From 1993 to 2001, Mr. Hadley was both a principal in The Scowcroft Group (a strategic consulting firm headed by former National Security Advisor Brent Scowcroft) and partner in the Washington D.C. law firm of Shea & Gardner (now part of Goodwin Proctor). In his consulting practice, he represented U.S. corporate clients investing and doing business overseas, including in China, the United Arab Emirates, and Western and Eastern Europe. At Shea & Gardner, he represented U.S. corporate clients in transactional and international matters—including export controls, foreign investment in U.S. national security companies, and the national security responsibilities of U.S. information technology companies. From 1989 to 1993, Mr. Hadley served as Assistant Secretary of Defense for International Security Policy for President George H.W. Bush, and from 1974 to 1977 he served on the National Security Council staff of President Gerald R. Ford.
Mr. Hadley remains engaged on U.S. national security policy, currently serving on the State Department’s Foreign Affairs Policy Board. He is also a Director of the Atlantic Council, serving on its Executive Committee and is a member of the Board of Managers of the Johns Hopkins University’s Applied Physics Laboratory, Chairman of RAND’s Center for Middle East Public Policy Advisory Board, and a member of Yale University’s Kissinger Papers Advisory Board. He previously held positions as co-chair of the 2010 Quadrennial Defense Review Independent Panel, a member of the Department of Defense Policy Board, and a trustee of the Carnegie Endowment for International Peace.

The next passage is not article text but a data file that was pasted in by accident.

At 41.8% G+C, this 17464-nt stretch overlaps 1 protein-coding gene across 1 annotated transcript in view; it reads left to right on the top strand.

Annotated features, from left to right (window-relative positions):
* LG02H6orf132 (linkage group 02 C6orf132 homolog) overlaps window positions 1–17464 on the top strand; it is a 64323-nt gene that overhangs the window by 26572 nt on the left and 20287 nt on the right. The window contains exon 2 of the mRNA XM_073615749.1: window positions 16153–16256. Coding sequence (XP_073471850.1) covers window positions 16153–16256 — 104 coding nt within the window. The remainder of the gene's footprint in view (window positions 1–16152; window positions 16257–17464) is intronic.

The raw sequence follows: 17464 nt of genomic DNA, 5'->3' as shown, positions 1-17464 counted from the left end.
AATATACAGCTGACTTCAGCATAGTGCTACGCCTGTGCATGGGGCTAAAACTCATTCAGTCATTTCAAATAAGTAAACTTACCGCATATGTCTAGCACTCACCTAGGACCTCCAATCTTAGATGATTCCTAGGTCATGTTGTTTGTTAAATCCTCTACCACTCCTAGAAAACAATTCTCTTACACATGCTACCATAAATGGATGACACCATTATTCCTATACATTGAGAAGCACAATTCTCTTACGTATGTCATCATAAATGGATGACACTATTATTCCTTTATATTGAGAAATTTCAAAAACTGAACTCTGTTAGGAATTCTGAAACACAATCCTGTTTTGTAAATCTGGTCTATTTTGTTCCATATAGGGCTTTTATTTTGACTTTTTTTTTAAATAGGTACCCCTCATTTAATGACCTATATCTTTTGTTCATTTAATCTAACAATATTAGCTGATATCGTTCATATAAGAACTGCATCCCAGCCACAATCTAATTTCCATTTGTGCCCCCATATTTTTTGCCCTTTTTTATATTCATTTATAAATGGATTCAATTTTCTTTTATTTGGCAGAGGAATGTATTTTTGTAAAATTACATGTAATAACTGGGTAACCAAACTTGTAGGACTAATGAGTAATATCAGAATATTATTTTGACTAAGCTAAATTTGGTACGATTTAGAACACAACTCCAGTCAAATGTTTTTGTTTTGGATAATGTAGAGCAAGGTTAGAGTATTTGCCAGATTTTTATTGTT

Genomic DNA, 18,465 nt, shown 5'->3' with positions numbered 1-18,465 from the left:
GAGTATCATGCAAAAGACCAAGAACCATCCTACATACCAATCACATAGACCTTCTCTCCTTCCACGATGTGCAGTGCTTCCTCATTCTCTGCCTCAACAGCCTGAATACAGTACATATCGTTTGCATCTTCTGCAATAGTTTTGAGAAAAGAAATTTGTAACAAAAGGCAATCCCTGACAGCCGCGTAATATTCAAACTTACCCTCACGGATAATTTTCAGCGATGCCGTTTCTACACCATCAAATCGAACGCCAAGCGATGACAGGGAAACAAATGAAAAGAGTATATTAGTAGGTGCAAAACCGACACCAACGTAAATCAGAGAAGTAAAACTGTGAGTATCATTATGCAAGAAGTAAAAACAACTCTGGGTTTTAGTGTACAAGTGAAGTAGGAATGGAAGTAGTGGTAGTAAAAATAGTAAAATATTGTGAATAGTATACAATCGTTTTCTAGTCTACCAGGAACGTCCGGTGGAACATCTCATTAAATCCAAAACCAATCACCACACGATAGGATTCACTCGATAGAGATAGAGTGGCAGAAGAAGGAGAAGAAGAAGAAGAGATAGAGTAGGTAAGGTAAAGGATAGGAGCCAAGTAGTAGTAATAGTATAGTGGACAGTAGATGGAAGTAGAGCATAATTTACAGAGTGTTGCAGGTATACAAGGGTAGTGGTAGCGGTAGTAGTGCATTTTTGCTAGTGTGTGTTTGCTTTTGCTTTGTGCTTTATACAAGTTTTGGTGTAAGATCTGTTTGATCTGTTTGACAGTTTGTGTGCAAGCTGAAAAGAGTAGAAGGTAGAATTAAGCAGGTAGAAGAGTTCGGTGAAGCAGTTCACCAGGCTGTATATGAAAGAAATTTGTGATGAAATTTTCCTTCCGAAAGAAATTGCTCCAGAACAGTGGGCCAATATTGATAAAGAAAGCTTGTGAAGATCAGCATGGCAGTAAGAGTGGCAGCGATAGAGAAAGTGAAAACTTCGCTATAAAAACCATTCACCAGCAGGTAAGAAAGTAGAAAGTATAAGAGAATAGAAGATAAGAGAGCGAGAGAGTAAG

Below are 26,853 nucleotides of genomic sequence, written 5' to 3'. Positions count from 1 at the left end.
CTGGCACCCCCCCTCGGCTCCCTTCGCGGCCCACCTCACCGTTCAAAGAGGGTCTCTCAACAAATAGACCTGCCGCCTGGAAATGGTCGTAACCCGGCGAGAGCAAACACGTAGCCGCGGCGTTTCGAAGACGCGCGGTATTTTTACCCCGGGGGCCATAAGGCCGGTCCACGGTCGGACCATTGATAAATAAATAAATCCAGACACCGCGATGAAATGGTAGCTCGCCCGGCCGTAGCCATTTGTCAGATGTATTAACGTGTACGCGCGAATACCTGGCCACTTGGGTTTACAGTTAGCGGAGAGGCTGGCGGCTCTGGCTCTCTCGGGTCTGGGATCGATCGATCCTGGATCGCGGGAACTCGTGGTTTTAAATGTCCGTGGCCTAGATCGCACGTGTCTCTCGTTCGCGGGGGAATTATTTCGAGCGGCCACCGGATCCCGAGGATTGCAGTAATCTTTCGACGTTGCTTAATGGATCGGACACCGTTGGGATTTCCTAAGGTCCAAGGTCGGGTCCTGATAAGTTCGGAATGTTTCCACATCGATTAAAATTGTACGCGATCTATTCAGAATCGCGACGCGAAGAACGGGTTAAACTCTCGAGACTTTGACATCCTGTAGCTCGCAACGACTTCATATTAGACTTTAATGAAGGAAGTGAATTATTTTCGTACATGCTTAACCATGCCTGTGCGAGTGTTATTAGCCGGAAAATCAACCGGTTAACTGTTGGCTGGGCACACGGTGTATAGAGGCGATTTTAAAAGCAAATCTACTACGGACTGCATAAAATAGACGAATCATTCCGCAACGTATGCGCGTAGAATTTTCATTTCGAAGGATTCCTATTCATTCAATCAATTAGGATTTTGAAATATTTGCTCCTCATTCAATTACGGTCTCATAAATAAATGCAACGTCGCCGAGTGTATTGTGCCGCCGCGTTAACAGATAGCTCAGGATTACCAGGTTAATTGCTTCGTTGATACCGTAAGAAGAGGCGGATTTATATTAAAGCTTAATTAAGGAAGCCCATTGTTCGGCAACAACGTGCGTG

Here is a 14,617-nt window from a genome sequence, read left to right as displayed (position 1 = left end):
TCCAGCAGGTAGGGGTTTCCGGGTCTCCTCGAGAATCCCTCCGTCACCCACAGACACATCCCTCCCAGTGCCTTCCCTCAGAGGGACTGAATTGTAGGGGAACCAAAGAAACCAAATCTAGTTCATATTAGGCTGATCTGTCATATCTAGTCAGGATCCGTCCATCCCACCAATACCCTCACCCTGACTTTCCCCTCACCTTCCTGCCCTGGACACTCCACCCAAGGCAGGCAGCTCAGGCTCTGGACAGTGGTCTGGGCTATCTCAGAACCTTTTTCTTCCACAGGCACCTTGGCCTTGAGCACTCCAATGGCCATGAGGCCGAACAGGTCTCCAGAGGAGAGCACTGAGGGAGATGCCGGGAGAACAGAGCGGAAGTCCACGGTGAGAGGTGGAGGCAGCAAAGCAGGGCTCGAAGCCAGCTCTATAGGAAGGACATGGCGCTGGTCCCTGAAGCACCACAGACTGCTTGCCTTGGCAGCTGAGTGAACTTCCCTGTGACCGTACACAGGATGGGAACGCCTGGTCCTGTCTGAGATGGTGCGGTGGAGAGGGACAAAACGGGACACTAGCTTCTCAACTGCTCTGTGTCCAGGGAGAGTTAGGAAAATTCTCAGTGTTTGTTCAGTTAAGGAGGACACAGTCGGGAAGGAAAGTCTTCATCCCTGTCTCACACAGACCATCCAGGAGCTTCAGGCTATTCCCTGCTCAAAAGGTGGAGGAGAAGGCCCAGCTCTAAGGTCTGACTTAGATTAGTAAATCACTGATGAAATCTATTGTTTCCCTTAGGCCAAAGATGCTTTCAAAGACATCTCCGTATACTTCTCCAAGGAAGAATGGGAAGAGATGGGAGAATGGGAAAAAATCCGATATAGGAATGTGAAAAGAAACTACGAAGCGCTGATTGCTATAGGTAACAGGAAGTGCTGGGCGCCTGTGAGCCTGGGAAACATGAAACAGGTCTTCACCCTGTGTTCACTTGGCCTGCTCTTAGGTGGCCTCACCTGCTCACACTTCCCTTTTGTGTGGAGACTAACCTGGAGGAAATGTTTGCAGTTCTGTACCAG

Mr. Hadley also serves as Senior Advisor on International Affairs to the United States Institute of Peace (USIP). In this capacity, Mr. Hadley has co-chaired a series of senior bipartisan working groups on topics ranging from Arab-Israeli peace to U.S. political strategy in Afghanistan and Pakistan to U.S./Turkey relations. He also contributes to the Institute’s programs in the Middle East and Asia.
Mr. Hadley graduated magna cum laude and Phi Beta Kappa from Cornell University in 1969. In 1972, he received his J.D. degree from Yale Law School, where he was Note and Comment Editor of the Yale Law Journal.
Dr. Robert Gates
Robert Gates served as the 22nd secretary of defense (2006-2011) and is the only Secretary of Defense in U.S. history to be asked to remain in that office by a newly elected President. President Barack Obama is the eighth president Gates has served. He previously served under President George W. Bush.
On Gates’ last day in office, President Barack Obama awarded him the Presidential Medal of Freedom, America’s highest civilian honor.
Before becoming secretary of defense in 2006, Gates was the president of Texas A&M University, one of the nation’s largest universities. Prior to assuming the Texas A&M presidency on August 1, 2002, he served as interim dean of the George Bush School of Government and Public Service at Texas A&M from 1999 to 2001.
Gates joined the Central Intelligence Agency in 1966 and spent nearly 27 years as an intelligence professional. During that period, he spent nearly nine years at the National Security Council, the White House, serving four presidents of both political parties.